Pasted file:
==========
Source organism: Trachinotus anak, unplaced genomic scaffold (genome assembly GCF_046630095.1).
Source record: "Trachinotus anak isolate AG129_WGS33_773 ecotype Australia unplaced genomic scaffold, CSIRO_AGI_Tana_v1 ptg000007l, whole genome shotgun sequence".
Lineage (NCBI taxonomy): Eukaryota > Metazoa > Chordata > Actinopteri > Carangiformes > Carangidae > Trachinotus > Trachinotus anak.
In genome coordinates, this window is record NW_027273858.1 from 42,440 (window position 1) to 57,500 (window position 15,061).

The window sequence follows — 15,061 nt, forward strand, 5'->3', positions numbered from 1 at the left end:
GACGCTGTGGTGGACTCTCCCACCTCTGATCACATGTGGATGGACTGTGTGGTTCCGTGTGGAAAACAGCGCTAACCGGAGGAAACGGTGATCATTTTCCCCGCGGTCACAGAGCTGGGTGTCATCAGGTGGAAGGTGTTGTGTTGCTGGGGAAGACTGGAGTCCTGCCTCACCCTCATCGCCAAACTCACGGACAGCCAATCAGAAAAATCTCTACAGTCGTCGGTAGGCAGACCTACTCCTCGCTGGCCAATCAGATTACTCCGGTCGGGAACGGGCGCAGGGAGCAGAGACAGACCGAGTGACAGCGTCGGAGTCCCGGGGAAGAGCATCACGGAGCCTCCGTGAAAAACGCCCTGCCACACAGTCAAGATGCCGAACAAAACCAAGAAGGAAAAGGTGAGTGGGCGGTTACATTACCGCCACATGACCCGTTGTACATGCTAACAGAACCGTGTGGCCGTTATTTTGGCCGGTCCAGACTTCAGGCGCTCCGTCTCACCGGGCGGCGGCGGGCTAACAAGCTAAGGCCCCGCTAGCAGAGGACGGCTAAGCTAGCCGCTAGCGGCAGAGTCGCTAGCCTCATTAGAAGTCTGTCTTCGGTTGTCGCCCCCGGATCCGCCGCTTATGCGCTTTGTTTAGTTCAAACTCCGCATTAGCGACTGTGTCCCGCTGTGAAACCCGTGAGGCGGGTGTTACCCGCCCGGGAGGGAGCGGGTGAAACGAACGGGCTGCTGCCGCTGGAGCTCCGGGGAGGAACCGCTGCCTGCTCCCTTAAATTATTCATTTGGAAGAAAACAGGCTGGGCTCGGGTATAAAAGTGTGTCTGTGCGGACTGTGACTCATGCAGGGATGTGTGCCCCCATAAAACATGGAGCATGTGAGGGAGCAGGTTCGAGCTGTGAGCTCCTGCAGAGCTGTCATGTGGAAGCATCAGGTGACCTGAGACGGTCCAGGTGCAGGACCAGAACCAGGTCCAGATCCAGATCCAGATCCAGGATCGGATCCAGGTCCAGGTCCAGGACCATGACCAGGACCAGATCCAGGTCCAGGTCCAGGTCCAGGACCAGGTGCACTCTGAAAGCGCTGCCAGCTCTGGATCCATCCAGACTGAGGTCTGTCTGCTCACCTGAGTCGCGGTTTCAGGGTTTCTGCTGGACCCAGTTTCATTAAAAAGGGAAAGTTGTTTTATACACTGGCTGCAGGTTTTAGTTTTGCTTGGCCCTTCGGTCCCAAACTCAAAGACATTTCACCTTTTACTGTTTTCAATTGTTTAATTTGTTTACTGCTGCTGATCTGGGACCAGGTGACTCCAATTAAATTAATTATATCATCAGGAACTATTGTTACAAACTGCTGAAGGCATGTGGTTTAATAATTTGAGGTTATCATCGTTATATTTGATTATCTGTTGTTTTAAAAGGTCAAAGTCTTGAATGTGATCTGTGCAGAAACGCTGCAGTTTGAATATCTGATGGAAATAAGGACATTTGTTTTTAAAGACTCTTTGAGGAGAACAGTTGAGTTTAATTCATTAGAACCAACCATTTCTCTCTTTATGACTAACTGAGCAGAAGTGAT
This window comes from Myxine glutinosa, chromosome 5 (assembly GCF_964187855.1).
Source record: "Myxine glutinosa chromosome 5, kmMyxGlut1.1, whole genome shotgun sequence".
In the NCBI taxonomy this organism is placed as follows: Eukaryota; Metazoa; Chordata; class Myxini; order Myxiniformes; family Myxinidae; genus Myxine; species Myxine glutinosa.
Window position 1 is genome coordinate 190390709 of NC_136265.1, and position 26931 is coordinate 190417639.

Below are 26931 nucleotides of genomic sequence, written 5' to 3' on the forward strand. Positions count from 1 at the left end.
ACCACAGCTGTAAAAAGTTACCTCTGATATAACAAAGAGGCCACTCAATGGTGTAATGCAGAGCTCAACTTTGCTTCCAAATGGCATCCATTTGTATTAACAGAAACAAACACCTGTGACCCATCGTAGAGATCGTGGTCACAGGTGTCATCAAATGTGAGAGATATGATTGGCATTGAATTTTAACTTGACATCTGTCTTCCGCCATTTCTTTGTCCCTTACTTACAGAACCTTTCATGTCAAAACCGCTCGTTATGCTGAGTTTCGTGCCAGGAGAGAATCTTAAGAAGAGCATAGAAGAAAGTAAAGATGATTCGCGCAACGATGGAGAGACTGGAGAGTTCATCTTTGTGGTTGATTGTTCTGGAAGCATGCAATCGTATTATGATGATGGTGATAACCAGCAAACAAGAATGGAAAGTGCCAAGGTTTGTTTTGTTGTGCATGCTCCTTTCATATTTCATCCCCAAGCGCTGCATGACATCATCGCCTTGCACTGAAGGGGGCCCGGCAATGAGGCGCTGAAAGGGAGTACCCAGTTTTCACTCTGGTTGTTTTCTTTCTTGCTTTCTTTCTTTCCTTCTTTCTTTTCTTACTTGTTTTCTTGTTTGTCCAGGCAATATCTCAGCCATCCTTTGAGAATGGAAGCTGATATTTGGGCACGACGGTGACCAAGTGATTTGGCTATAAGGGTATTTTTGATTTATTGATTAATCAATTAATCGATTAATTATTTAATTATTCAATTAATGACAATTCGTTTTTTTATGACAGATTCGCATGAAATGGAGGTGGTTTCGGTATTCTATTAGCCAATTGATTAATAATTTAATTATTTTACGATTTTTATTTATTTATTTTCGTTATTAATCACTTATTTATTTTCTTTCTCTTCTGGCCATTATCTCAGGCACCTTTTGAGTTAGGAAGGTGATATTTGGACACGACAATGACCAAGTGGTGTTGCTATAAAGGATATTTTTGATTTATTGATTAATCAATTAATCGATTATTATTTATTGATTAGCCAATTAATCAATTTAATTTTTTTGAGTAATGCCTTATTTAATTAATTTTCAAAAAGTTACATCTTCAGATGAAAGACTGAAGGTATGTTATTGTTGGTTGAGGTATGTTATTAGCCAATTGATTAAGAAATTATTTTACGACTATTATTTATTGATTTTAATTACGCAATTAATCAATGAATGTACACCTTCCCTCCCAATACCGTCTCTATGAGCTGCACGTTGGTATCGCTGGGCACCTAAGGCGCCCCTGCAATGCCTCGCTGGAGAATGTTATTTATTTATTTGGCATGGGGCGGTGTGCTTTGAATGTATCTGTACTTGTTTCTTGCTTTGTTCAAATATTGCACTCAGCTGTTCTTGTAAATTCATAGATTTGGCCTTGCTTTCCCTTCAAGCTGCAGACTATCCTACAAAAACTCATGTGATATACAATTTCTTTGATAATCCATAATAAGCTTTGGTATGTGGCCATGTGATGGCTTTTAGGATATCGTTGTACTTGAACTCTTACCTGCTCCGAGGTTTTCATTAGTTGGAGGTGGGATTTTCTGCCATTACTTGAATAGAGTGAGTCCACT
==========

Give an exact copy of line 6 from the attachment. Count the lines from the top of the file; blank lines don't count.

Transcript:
GACGCTGTGGTGGACTCTCCCACCTCTGATCACATGTGGATGGACTGTGTGGTTCCGTGTGGAAAACAGCGCTAACCGGAGGAAACGGTGATCATTTTCCCCGCGGTCACAGAGCTGGGTGTCATCAGGTGGAAGGTGTTGTGTTGCTGGGGAAGACTGGAGTCCTGCCTCACCCTCATCGCCAAACTCACGGACAGCCAATCAGAAAAATCTCTACAGTCGTCGGTAGGCAGACCTACTCCTCGCTGGCCAATCAGATTACTCCGGTCGGGAACGGGCGCAGGGAGCAGAGACAGACCGAGTGACAGCGTCGGAGTCCCGGGGAAGAGCATCACGGAGCCTCCGTGAAAAACGCCCTGCCACACAGTCAAGATGCCGAACAAAACCAAGAAGGAAAAGGTGAGTGGGCGGTTACATTACCGCCACATGACCCGTTGTACATGCTAACAGAACCGTGTGGCCGTTATTTTGGCCGGTCCAGACTTCAGGCGCTCCGTCTCACCGGGCGGCGGCGGGCTAACAAGCTAAGGCCCCGCTAGCAGAGGACGGCTAAGCTAGCCGCTAGCGGCAGAGTCGCTAGCCTCATTAGAAGTCTGTCTTCGGTTGTCGCCCCCGGATCCGCCGCTTATGCGCTTTGTTTAGTTCAAACTCCGCATTAGCGACTGTGTCCCGCTGTGAAACCCGTGAGGCGGGTGTTACCCGCCCGGGAGGGAGCGGGTGAAACGAACGGGCTGCTGCCGCTGGAGCTCCGGGGAGGAACCGCTGCCTGCTCCCTTAAATTATTCATTTGGAAGAAAACAGGCTGGGCTCGGGTATAAAAGTGTGTCTGTGCGGACTGTGACTCATGCAGGGATGTGTGCCCCCATAAAACATGGAGCATGTGAGGGAGCAGGTTCGAGCTGTGAGCTCCTGCAGAGCTGTCATGTGGAAGCATCAGGTGACCTGAGACGGTCCAGGTGCAGGACCAGAACCAGGTCCAGATCCAGATCCAGATCCAGGATCGGATCCAGGTCCAGGTCCAGGACCATGACCAGGACCAGATCCAGGTCCAGGTCCAGGTCCAGGACCAGGTGCACTCTGAAAGCGCTGCCAGCTCTGGATCCATCCAGACTGAGGTCTGTCTGCTCACCTGAGTCGCGGTTTCAGGGTTTCTGCTGGACCCAGTTTCATTAAAAAGGGAAAGTTGTTTTATACACTGGCTGCAGGTTTTAGTTTTGCTTGGCCCTTCGGTCCCAAACTCAAAGACATTTCACCTTTTACTGTTTTCAATTGTTTAATTTGTTTACTGCTGCTGATCTGGGACCAGGTGACTCCAATTAAATTAATTATATCATCAGGAACTATTGTTACAAACTGCTGAAGGCATGTGGTTTAATAATTTGAGGTTATCATCGTTATATTTGATTATCTGTTGTTTTAAAAGGTCAAAGTCTTGAATGTGATCTGTGCAGAAACGCTGCAGTTTGAATATCTGATGGAAATAAGGACATTTGTTTTTAAAGACTCTTTGAGGAGAACAGTTGAGTTTAATTCATTAGAACCAACCATTTCTCTCTTTATGACTAACTGAGCAGAAGTGAT